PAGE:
Malkin, 20, was the second player selected in the 2004 NHL Draft behind the Washington Capitals Alexander Ovechkin. His NHL debut was first delayed by the failure of his Russian Elite team, Metallurg Magnitogorsk, to grant him permission to escape his contract, and then during training camp by the reckless skating of John LeClair.
Malkin missed the first four games of the season recovering from the shoulder injury he suffered as a result of his preseason collision with LeClair, but was dominant upon his return. In his NHL debut on Oct. 18 versus the New Jersey Devils, Malkin scored his first career goal against future Hall of Famer Martin Brodeur in a 2-1 loss. Geno, as he is referred to in the locker room, proceeded to score in his first six NHL games.
As is the case with most rookies, Malkin saw his scoring pace fall off during the final quarter of the season. Part of the reason for his slump was the longer schedule and more physical play that the North American game requires, while another reason was the mental fatigue that Malkin had to be experiencing after a whirlwind summer that saw him sign a deal with Metallurg under intense pressure, an escape from Metallurg during a road trip in Finland, his month-long hideout in California while waiting for his letter of resignation to process, and the culture shock he experienced in the United States because of his inability to communicate.
Malkin finished the year with 85 points on 33 goals and 52 assists. He rotated between centering the second line and playing left wing on Sidney Crosby‘s line. In the Penguins’ first-round playoff loss to the Ottawa Senators, Malkin recorded four assists in the five-game series, but did not register a goal.
Malkin will spend the majority of his offseason in his native Russia where he will need to improve his strength training if he wants to take his game to the next level in 2007-08. His natural ability might be the best on the entire Penguins team, Crosby included. If he can get stronger physically and play with the aggression that he displays while representing Russia in international competition, then he could find himself challenging Crosby for the NHL scoring title as early as next season.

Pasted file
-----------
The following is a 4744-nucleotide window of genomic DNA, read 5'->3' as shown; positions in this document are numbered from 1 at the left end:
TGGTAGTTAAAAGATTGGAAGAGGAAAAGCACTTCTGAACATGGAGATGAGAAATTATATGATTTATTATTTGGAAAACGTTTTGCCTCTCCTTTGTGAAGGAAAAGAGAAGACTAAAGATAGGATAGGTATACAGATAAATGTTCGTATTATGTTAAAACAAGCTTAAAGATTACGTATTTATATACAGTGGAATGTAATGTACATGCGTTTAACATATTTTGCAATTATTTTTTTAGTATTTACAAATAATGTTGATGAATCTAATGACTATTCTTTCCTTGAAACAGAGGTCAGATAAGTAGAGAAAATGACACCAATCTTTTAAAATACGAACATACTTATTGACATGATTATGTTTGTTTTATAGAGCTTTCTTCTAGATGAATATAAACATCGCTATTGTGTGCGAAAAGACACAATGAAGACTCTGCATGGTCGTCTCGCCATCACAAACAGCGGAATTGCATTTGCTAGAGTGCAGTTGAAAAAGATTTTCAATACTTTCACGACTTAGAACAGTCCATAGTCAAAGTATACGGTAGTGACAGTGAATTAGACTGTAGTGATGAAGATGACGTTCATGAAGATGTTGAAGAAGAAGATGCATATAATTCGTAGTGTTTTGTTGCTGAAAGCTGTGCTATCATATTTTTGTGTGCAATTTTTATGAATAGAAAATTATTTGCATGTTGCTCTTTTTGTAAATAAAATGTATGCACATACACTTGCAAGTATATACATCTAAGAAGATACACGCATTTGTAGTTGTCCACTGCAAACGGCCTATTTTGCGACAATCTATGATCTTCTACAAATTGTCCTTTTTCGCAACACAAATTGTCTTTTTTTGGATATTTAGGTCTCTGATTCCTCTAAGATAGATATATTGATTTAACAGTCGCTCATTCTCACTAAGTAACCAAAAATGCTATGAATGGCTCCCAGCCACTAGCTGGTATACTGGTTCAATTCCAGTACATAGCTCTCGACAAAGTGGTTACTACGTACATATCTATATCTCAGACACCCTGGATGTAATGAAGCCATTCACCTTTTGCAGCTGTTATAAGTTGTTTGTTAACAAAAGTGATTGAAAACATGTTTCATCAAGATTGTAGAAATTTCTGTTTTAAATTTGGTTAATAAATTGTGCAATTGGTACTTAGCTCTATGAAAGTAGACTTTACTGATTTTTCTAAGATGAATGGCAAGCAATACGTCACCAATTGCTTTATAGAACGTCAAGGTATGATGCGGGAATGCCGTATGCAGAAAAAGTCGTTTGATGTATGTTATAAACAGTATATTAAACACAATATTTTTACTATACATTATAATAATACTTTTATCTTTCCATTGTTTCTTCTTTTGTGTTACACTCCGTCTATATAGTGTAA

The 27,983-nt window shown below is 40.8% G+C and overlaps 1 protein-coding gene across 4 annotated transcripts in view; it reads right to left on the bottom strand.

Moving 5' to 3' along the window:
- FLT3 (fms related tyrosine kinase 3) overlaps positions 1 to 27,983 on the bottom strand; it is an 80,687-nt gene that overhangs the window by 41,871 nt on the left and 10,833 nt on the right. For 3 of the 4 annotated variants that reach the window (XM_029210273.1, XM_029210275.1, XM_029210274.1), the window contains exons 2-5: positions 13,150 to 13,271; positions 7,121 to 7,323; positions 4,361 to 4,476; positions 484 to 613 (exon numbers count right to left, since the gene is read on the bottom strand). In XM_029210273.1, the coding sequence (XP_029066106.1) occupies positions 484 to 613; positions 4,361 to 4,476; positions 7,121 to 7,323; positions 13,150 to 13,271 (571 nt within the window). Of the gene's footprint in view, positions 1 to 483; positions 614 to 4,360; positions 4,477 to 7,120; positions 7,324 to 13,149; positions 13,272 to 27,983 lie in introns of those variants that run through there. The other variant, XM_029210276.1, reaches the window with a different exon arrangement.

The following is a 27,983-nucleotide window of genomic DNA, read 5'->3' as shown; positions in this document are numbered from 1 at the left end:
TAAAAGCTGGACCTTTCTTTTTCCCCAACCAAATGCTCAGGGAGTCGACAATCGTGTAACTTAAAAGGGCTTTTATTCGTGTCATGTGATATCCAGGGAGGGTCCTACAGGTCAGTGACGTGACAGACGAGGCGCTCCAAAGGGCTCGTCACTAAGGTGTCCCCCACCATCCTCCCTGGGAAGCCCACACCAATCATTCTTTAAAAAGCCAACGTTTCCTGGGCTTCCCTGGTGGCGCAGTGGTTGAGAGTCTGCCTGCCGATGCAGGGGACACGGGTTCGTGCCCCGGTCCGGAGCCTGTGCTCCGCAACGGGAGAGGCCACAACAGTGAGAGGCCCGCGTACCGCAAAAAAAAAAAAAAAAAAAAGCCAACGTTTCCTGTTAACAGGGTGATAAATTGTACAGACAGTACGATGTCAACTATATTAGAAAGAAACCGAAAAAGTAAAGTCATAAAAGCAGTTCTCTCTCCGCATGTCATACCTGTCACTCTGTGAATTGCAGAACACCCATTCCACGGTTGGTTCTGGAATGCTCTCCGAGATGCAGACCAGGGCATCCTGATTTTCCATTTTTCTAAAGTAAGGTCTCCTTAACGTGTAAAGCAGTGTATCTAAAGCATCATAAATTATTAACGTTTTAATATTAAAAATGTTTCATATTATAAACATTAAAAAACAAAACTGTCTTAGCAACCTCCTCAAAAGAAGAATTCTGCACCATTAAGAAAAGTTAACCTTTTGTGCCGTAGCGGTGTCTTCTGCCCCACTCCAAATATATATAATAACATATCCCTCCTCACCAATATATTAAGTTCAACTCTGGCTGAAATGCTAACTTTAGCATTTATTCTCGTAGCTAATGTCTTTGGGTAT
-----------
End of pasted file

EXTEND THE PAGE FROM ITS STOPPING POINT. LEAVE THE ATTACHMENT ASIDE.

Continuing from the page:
Staal, 18, made the Penguins’ opening night roster after the preseason injury suffered by Malkin. It was expected that he would be returned to his junior team in Peterborough once Malkin returned so that the Penguins could save a year on Staal’s free agency clock.
Somebody forgot to let Staal in on this plan as he scored his first NHL goal on Oct. 12 in a 6-5 win over the New York Rangers at Madison Square Garden. After he registered two short-handed goals in a 5-3 win over the Columbus Blue Jackets on Oct. 21, Staal left the Penguins no choice but to keep him on the big team.
Staal rewarded the Pens decision by finishing third on the team behind Crosby and Malkin with 29 goals. He added 13 assists to finish seventh on the squad with 42 points. Staal’s plus-16 rating was first on the team. Perhaps even more impressive, he led the league with a rookie-record seven short-handed goals and in shooting percentage at 22.1 percent.
As impressive as his regular season was, Staal took his game to another level during the Stanley Cup playoffs. He tied Crosby for the team lead with three goals during the series against Ottawa, and for a majority of the series he looked like the best player on the ice for Pittsburgh.
A physical specimen at 6’4, Staal figures to only get stronger as he matures into his body. Despite his gaudy numbers, there are facets of his game that Staal can work on. Although he got better as the year went on, his performance on face-offs was unimpressive, which is expected from such a young player. Another area where Staal admittedly struggled at times, was distributing the puck. Once Staal masters the speed of the game, look for his assist figures to increase dramatically.